The flu has already infected over 2.5 million people this season, with the southeastern and south central regions of the U.S. seeing the highest number of cases so far, according to estimates from the U.S. Centers for Disease Control and Prevention (CDC). The flu commonly peaks between December and February, but begins to take off in November. Its symptoms—among them being fever, aches, fatigue, cough, and sore throat—mirror those for COVID and even the common cold, so a test most effectively deciphers which virus you may have. As of last week, over 5% of healthcare visits were related to respiratory illnesses and over 6,000 people were admitted to the hospital for the flu; the overall hospitalization rate for the flu this season has risen above what it’s been at this time for the past 10 years.
“I’m certainly concerned with the trajectory,” Dr. Scott Roberts, associate medical director of infection prevention at Yale New Haven Hospital, tells Fortune. “It’s almost an exponential rise right now.”
With the surge in RSV cases and continued COVID outbreaks, in what many experts flag as a “tripledemic,” this holiday season may prove difficult. Experts recommend those six months and older get the flu vaccine, which targets four different strains of the flu, similar to how COVID vaccines have shifted to combat the different variants, Roberts says.
How effective is the flu shot this year?
The U.S. follows how the flu manifests in the southern hemisphere during their winter flu season to cast predictions on what will happen during our prime season, and therefore, some years the flu vaccine is more effective than other years depending on the strain. It tends to be a “good” season if the vaccine is 40% to 60% effective, Roberts says.
This year’s flu shot has a nearly 50% efficacy against hospitalization from the major strain of the flu, according to the CDC.
The flu vaccine works to reduce the spread of influenza, along with the number of hospitalizations and deaths—it works to help prevent “a bad outcome” in those who get sick Roberts says. It can also reduce the risk of getting diagnosed with the flu, while not full proof.
“The primary goal of it is actually to reduce the severity of disease, not necessarily to fully prevent any infection from occurring. That’s quite difficult to do with flu because it mutates so rapidly,” Roberts says. “The vaccines do what they’re designed to do, which is to prevent people from dying and going to the hospital.” Even if you get the flu, the chances of hospitalization and death are much lower than having not gotten the vaccine. The efficacy depends on how well the vaccine matches the strain of the virus each year.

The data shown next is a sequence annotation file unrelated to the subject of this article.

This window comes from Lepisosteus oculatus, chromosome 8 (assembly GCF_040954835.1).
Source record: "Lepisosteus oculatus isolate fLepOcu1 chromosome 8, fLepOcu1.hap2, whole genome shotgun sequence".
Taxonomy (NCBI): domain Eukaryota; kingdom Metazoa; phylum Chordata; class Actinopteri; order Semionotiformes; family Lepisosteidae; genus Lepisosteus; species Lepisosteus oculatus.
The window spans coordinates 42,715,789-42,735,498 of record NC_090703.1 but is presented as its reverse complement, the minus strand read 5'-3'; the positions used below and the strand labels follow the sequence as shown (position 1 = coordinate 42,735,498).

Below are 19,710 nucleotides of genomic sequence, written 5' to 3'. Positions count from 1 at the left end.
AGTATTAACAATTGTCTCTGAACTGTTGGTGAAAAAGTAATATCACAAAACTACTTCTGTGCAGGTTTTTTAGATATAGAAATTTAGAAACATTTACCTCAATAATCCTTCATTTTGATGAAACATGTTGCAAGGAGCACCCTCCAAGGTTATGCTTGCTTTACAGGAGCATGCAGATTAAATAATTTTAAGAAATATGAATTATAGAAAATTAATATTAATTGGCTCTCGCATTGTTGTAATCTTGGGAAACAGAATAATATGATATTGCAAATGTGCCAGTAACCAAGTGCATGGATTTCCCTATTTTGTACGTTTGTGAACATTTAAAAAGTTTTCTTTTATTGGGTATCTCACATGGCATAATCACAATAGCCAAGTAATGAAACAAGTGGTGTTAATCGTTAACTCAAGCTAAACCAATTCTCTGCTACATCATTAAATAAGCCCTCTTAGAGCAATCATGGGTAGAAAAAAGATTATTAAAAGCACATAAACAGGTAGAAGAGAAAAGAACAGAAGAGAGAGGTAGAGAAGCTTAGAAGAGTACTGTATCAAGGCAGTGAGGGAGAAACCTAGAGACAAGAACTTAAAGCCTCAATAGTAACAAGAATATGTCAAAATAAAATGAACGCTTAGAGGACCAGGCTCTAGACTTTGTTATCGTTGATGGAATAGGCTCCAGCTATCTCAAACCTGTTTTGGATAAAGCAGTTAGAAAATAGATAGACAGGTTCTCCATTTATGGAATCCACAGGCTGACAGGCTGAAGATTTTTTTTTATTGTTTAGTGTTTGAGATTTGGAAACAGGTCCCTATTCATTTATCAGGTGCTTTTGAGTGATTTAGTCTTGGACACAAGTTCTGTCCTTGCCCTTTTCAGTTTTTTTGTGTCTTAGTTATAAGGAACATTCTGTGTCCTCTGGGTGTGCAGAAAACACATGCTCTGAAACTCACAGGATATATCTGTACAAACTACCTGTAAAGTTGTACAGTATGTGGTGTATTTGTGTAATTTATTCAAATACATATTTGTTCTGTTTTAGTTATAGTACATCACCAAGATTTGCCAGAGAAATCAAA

When is the flu shot most protective?
People are most protected from the flu two weeks post vaccine when the body has enough time to generate antibodies needed to fight the virus.
Depending on how the flu mutates that season, people may be more susceptible to getting the flu, Roberts explains; people may respond to the vaccine differently depending on when they get it in the season.
“As the virus mutates further, the risks of my antibody not responding to it or not being able to effectively kill it go down over time,” he says, and that someone who got the flu vaccine in September may be more prone to getting sick when infected in December than someone who had gotten the vaccine in November if the virus mutates, for example.
Generally, because flu cases start to rise in early November, Roberts recommends getting vaccinated in October, but it’s not too late to get vaccinated now. While the level of protection someone will receive is “patient dependent,” Roberts says getting the flu shot will boost your chances of not getting severely sick.
In the 2019-2020 flu season, the CDC estimates that the vaccine prevented 7.5 million flu cases, over 100,000 hospitalizations and over 6,000 deaths.
Who responds well to the flu shot?
Age and health also factor into the efficacy of the flu shot, the CDC says. People younger than 65 tend to have more protection against the flu after getting the shot. The CDC recommends three specific flu vaccines for those 65 and older: Fluzone High-Dose Quadrivalent vaccine, Flublok Quadrivalent recombinant flu vaccine and Fluad Quadrivalent adjuvanted flu vaccine.
For someone going through chemotherapy or with a suppressed immune system, their body might not be able to generate the antibodies needed to fight off a virus, Roberts says. It’s important for people in those categories to speak to their doctor about additional ways to stay protected.
If the specific vaccine you’re looking for isn’t being offered, experts say getting vaccinated with the one available is still the best call.
Is the flu shot still worth it?
Experts say absolutely. While vaccines don’t 100% protect people from infection, they collectively help reduce the risk of severe illness and hospital overwhelm.
“It’s a no brainer to get it now,” Roberts says, especially as people gather together with loved ones and those who may be immunocompromised or at higher risk for getting severely sick.
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